Chapter

The Nature of Justification

GEORGE P. FLETCHER

in Action and Value in Criminal Law

Published in print December 1993 | ISBN: 9780198258063
Published online March 2012 | e-ISBN: 9780191681783 | DOI: http://dx.doi.org/10.1093/acprof:oso/9780198258063.003.0008
The Nature of Justification

Show Summary Details

Preview

The claim that justificatory elements are like positive elements of the offence — except that the former require the absence rather than the presence of a factual element — has an enduring attraction. It comes in two basic forms — a conceptual and a ‘positivist’ variation. This chapter argues against both of these variations in favour of a so-called ideal theory of justification. The ideal theory of justification holds that despite the nominal realization of the elements of the offence, the conduct is not really wrong, not a violation of the jus or the Law in the ideal sense of Recht, droit, diritto, derecho, and the analogous forms in other languages. A justified act conforms to the Right or the Law in a sense deeper than that captured in a legislative definition of an offence. A statutory definition should be understood as an approximation, by rule, of a principled understanding of wrongful conduct. It states the normal case of wrongdoing, but fails to account accurately for wrongdoing in the extraordinary cases that arise under conflict and under the pressure of circumstances. To deal with these extraordinary situations, we must appeal to claims of justification, such as self-defence and necessity. Under ordinary circumstances, taking the property of another without consent should be treated as theft. Under circumstances of necessity, this conventional definition breaks down; it must yield to an understanding, based on principle, that in an emergency, taking property as the lesser evil is not wrongful behaviour.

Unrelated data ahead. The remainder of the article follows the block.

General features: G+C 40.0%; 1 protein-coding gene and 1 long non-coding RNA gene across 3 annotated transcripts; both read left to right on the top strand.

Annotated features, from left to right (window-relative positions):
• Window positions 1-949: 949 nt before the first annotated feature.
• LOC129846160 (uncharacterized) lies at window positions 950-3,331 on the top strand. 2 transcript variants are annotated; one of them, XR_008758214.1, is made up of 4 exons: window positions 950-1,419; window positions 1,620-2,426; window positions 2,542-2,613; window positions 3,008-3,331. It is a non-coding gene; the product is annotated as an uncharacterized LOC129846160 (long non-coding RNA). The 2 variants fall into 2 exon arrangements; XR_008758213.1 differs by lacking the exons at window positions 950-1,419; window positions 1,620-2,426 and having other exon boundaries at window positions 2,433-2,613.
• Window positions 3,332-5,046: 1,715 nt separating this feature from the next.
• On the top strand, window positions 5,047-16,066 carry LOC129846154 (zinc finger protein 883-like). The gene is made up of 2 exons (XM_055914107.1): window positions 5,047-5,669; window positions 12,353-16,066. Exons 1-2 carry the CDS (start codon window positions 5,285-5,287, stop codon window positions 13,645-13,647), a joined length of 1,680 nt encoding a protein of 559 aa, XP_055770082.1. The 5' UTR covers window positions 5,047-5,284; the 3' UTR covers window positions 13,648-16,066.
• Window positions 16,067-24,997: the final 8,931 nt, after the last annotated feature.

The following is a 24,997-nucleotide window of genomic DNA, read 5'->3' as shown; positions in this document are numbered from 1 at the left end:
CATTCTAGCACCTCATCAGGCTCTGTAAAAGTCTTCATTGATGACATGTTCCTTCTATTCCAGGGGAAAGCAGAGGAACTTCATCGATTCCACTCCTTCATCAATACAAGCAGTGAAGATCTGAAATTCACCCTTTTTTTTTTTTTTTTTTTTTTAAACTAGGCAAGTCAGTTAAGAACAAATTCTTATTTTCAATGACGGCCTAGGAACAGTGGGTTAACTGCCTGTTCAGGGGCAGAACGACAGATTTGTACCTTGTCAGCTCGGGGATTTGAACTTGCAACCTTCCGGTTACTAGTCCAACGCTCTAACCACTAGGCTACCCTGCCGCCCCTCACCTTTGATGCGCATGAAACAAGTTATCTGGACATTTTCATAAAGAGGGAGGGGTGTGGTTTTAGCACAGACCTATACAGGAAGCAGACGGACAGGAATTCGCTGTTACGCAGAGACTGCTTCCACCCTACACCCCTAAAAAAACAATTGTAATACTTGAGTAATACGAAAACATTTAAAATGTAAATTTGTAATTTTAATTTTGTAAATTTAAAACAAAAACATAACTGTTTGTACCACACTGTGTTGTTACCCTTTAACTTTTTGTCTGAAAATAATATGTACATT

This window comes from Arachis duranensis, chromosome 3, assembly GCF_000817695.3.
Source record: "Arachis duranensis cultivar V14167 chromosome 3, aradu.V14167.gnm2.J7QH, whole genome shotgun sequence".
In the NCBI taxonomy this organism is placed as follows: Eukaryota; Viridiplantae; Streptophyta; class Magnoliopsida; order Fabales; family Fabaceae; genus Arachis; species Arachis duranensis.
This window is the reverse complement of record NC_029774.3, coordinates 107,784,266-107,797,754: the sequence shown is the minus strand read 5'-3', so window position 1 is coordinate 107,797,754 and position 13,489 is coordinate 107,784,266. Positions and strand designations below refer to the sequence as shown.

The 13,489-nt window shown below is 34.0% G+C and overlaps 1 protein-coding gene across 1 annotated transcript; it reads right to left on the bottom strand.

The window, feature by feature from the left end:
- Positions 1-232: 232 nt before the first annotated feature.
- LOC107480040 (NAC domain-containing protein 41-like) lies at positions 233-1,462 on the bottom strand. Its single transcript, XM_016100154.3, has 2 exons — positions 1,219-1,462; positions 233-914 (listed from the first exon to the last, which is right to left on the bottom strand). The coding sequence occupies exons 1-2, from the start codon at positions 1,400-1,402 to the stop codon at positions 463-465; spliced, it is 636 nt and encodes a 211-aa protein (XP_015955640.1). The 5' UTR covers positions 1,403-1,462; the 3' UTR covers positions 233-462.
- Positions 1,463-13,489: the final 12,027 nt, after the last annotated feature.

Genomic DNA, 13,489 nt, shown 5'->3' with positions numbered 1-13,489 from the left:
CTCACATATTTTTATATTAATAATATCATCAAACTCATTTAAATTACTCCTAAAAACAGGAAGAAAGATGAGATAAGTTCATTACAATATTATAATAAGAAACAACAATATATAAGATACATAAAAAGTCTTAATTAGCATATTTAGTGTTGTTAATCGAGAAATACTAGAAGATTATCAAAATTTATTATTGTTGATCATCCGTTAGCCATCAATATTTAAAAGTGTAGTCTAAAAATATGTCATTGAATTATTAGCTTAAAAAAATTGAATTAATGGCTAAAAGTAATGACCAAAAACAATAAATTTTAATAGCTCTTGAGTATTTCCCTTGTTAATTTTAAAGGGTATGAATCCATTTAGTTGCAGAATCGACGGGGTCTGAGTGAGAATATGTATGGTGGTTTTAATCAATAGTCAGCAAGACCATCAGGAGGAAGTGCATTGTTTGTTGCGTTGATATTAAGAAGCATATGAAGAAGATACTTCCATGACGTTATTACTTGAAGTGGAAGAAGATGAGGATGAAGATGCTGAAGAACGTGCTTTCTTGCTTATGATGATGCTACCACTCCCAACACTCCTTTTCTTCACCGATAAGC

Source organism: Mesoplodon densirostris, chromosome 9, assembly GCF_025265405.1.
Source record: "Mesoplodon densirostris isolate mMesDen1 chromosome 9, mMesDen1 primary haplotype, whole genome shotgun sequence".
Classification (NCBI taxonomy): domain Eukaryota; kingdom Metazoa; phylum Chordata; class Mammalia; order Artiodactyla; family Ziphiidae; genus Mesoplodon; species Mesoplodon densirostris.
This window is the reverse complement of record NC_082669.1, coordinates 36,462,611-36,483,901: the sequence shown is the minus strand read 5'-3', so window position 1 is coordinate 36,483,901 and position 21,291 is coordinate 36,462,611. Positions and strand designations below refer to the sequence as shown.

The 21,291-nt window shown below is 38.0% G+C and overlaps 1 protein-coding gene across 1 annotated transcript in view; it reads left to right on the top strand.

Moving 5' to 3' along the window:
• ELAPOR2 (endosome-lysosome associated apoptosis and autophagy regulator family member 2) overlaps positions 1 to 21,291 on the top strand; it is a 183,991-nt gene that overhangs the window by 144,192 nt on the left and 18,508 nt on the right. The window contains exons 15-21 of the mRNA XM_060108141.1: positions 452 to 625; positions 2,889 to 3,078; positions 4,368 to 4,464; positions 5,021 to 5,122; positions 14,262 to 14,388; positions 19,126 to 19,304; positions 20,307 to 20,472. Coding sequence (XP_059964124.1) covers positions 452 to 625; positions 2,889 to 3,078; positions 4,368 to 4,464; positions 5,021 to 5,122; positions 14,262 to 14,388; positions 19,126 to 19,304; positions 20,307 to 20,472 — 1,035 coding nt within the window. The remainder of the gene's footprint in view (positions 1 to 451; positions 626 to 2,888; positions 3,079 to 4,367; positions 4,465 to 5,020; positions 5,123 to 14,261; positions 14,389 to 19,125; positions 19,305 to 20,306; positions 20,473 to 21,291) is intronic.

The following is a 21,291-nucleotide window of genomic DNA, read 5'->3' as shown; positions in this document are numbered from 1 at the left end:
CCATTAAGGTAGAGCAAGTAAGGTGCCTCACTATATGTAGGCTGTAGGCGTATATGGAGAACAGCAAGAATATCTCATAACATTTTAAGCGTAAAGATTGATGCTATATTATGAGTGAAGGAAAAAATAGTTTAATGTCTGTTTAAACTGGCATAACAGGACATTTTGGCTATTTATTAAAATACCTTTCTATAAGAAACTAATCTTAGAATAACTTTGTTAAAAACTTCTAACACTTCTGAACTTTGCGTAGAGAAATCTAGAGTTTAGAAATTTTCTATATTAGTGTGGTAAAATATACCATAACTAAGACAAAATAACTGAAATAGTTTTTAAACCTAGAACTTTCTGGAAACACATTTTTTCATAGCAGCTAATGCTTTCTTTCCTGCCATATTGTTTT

Keywords: justification; ideal theory; statutory declaration; justified act; offence

Chapter.  5831 words. 

Subjects: Criminal Law

Full text: subscription required

How to subscribe Recommend to my Librarian

Buy this work at Oxford University Press »

Users without a subscription are not able to see the full content. Please, subscribe or login to access all content.